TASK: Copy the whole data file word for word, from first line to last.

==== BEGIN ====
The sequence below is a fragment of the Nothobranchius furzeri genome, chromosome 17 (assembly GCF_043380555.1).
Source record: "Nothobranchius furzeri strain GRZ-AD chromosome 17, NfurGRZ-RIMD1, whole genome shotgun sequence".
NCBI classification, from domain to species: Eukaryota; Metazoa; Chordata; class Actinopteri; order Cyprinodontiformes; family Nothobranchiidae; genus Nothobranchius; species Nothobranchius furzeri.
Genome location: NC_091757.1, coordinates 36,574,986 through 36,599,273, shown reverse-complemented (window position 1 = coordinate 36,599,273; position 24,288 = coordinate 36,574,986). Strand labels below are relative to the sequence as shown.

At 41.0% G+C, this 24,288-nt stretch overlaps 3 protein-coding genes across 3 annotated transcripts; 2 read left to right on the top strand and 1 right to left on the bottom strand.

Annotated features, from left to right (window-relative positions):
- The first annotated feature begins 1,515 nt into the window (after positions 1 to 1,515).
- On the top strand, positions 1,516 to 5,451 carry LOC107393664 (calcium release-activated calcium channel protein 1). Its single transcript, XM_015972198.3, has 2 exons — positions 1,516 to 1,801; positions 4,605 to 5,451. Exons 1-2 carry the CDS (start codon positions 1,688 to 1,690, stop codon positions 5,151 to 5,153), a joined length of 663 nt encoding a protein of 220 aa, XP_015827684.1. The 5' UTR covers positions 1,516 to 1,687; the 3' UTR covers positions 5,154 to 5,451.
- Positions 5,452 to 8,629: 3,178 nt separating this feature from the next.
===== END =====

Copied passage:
The sequence below is a fragment of the Nothobranchius furzeri genome, chromosome 17 (assembly GCF_043380555.1).
Source record: "Nothobranchius furzeri strain GRZ-AD chromosome 17, NfurGRZ-RIMD1, whole genome shotgun sequence".
NCBI classification, from domain to species: Eukaryota; Metazoa; Chordata; class Actinopteri; order Cyprinodontiformes; family Nothobranchiidae; genus Nothobranchius; species Nothobranchius furzeri.
Genome location: NC_091757.1, coordinates 36,574,986 through 36,599,273, shown reverse-complemented (window position 1 = coordinate 36,599,273; position 24,288 = coordinate 36,574,986). Strand labels below are relative to the sequence as shown.

At 41.0% G+C, this 24,288-nt stretch overlaps 3 protein-coding genes across 3 annotated transcripts; 2 read left to right on the top strand and 1 right to left on the bottom strand.

Annotated features, from left to right (window-relative positions):
- The first annotated feature begins 1,515 nt into the window (after positions 1 to 1,515).
- On the top strand, positions 1,516 to 5,451 carry LOC107393664 (calcium release-activated calcium channel protein 1). Its single transcript, XM_015972198.3, has 2 exons — positions 1,516 to 1,801; positions 4,605 to 5,451. Exons 1-2 carry the CDS (start codon positions 1,688 to 1,690, stop codon positions 5,151 to 5,153), a joined length of 663 nt encoding a protein of 220 aa, XP_015827684.1. The 5' UTR covers positions 1,516 to 1,687; the 3' UTR covers positions 5,154 to 5,451.
- Positions 5,452 to 8,629: 3,178 nt separating this feature from the next.